Honeymoon in Portugal

Continued (page 2 of 3)

After a day of exploring Madeira’s wild beauty, we returned to the coddled world of Reid’s Palace hotel, shell pink and perched on a promontory overlooking the sea. Opened in 1891, Reid’s is one of those grand epoque hotels that has been lovingly preserved with pastel salons and lavish antiques. Its elegant rooms have every modern convenience (flatscreen TVs rise silently at the push of a remote) and dazzling ocean views. As if the setting weren’t romantic enough, the hotel will arrange a moonlit dinner of lobster stew sprinkled with coriander and strawberries flambéed with Madeira wine in a garden hideaway, replete with a strolling violinist.

Historic Meets Hip in Lisbon
From Madeira, we headed to the capital, where picturesque trolleys still clatter up and down the hills. Lisbon’s cool factor recently has soared sky-high, thanks to an ever-changing pastiche of nightclubs, restaurants and boutiques in the Chiado and Barrio Alto neighborhoods. For a touch of history, we toured the Jerónimos Monastery, with its sculpted arches and pillars, and strolled the ramparts of the old citadel, Castelo de São Jorge. Eager to experience the art of fado, we made a reservation at Casa de Linhares (where Mick Jagger goes when he’s in town) and listened as Ana Sofia Varela sang of longing and lost love, her eyes closed and her fingers working their way through the fringes of her scarf.

Lisbon is the perfect base for exploring the area’s centuries-old towns and palaces. Queluz, 20 minutes by train, is home to what has been called Portugal’s Versailles: a neoclassical pink palace with stately gardens and a weekly equestrian show performed by Lusitano stallions. Across the street is one of Portugal’s pousadas, Dona Maria I, in a restored barrack that once housed the Royal Guard. (Similar to Spain’s paradors, pousadas are historic or charming buildings converted into luxury inns with relatively reasonable rates.)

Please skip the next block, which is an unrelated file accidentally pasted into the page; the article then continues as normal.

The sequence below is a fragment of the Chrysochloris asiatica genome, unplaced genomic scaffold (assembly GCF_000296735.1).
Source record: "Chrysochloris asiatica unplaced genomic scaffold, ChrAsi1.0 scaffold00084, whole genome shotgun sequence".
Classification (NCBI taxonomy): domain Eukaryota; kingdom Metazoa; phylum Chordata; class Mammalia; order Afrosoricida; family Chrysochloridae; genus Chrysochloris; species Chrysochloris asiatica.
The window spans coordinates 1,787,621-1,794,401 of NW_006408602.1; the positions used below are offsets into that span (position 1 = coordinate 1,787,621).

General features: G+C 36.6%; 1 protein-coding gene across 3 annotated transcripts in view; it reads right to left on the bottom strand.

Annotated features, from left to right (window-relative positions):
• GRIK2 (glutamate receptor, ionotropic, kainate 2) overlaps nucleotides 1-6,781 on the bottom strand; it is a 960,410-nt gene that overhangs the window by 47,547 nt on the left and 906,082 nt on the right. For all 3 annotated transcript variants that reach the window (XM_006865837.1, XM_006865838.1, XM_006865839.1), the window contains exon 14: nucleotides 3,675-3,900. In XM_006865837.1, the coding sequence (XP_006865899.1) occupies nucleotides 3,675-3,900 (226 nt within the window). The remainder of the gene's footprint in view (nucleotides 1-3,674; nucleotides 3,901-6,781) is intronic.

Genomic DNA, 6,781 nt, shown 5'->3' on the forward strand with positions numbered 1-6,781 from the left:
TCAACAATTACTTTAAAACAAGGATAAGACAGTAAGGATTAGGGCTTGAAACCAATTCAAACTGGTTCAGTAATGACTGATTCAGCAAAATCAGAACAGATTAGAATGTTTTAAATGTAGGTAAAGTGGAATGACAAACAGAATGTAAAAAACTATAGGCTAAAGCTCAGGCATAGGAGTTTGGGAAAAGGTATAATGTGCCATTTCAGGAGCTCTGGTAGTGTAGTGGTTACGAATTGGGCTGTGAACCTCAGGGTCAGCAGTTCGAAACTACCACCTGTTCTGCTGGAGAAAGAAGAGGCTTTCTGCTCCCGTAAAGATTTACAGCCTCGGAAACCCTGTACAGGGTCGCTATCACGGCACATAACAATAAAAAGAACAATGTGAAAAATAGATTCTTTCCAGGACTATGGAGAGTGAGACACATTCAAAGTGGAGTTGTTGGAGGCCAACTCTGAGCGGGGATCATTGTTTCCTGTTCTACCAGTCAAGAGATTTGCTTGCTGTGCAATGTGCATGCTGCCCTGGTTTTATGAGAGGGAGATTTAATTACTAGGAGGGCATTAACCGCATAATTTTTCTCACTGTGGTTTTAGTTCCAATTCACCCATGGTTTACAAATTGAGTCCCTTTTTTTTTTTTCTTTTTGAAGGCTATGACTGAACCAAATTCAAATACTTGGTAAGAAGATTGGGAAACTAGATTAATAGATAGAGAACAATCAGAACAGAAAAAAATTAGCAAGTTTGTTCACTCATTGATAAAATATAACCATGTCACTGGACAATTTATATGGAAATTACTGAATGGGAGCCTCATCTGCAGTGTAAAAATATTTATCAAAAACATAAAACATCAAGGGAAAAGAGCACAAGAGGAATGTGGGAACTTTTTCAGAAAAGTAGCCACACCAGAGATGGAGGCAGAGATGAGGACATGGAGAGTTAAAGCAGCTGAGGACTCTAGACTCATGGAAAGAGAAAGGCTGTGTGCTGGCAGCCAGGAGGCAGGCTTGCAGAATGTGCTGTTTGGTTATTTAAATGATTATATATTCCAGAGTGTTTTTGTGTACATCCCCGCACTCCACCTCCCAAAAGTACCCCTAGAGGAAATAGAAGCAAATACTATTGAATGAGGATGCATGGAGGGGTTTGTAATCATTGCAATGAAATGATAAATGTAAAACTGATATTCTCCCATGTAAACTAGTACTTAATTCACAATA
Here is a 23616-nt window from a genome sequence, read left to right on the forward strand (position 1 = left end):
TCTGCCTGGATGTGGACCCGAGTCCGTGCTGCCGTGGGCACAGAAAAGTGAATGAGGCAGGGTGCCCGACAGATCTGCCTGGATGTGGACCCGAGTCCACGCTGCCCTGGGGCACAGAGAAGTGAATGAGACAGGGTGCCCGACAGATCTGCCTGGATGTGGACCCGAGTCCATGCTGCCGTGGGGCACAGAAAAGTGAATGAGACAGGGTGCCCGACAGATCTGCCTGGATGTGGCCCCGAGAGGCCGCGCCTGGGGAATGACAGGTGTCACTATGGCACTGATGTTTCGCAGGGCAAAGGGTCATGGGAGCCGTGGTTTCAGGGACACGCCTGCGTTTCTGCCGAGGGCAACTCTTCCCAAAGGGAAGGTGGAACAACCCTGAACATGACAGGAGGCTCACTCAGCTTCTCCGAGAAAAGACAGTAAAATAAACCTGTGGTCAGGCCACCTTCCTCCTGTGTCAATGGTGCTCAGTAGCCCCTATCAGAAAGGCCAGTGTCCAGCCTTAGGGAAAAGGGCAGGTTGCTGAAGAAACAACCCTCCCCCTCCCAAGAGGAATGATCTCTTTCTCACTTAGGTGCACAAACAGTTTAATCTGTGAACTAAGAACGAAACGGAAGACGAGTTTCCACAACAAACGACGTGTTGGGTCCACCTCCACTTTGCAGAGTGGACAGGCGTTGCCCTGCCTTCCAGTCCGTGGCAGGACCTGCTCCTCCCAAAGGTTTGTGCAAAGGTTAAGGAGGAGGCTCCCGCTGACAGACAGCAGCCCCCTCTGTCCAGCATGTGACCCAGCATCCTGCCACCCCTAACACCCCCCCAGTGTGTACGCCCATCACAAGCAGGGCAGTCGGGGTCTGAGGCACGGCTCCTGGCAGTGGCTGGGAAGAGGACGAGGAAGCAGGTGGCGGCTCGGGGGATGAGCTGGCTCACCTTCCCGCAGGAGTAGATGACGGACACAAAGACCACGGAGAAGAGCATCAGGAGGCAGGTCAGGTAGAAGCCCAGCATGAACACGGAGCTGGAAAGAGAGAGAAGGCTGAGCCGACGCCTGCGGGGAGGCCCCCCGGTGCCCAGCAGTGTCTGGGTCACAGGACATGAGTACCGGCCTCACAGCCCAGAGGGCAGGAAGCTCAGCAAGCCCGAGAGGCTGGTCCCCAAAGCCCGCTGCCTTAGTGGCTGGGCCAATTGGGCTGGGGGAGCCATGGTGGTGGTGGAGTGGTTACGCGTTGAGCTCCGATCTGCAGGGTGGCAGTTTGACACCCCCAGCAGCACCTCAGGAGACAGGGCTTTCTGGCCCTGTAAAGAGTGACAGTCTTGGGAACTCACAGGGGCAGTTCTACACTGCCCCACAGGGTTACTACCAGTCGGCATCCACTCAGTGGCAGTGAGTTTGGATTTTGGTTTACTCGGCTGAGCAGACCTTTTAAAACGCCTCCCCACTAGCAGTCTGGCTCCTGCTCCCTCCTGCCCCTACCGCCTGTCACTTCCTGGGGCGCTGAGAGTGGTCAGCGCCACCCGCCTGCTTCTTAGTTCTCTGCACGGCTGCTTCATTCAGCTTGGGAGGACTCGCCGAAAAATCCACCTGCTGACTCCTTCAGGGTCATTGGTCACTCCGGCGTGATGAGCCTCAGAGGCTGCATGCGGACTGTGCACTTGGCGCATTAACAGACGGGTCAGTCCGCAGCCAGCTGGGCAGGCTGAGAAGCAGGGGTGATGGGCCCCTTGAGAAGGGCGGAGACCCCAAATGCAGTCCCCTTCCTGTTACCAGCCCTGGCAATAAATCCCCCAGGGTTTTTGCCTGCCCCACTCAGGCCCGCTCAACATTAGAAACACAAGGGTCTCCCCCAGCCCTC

After traveling another 20 minutes by train, we came to perhaps the prettiest town in Portugal: Sintra, called “Glorious Eden” by the British poet Lord Byron and famous for its palaces. The highlight was the Disney-esque Palace of Pena, set high on a hill just outside town with its turrets, cupolas and Moorish minarets painted in a rainbow of lemon, cherry and pimiento hues.

Our base for all this exploration was the Lapa Palace, an idyllic hotel on a quiet street lined with embassies. Once the home of a 19th-century count, the Lapa has the feel of a country manor, from the stained-glass windows in its marble lobby to its gracious rooms, many with Jacuzzis, canopy beds and hand-painted tiles in the bathroom.

A Taste of the Douro Valley
Before visiting northern Portugal, I thought port was a stuffy drink gentlemen imbibed while puffing on cigars in smoky sitting rooms, but while touring the cellars of Porto, Bill and I developed a new appreciation and vocabulary. Soon we were sipping silky tawny ports, rich rubies and crisp dry whites all the while marveling at the delicate nuances. By the time we arrived in the Douro Valley, we had developed a distinct port palate and were looking forward to touring the vineyards themselves. At Peso da Régua, our driver sped up the serpentine roads to the striking new Aquapura hotel, an old quinta transformed into an Asian-inspired minimalist resort with modern suites warmed by grape-colored Roxinha wood floors.

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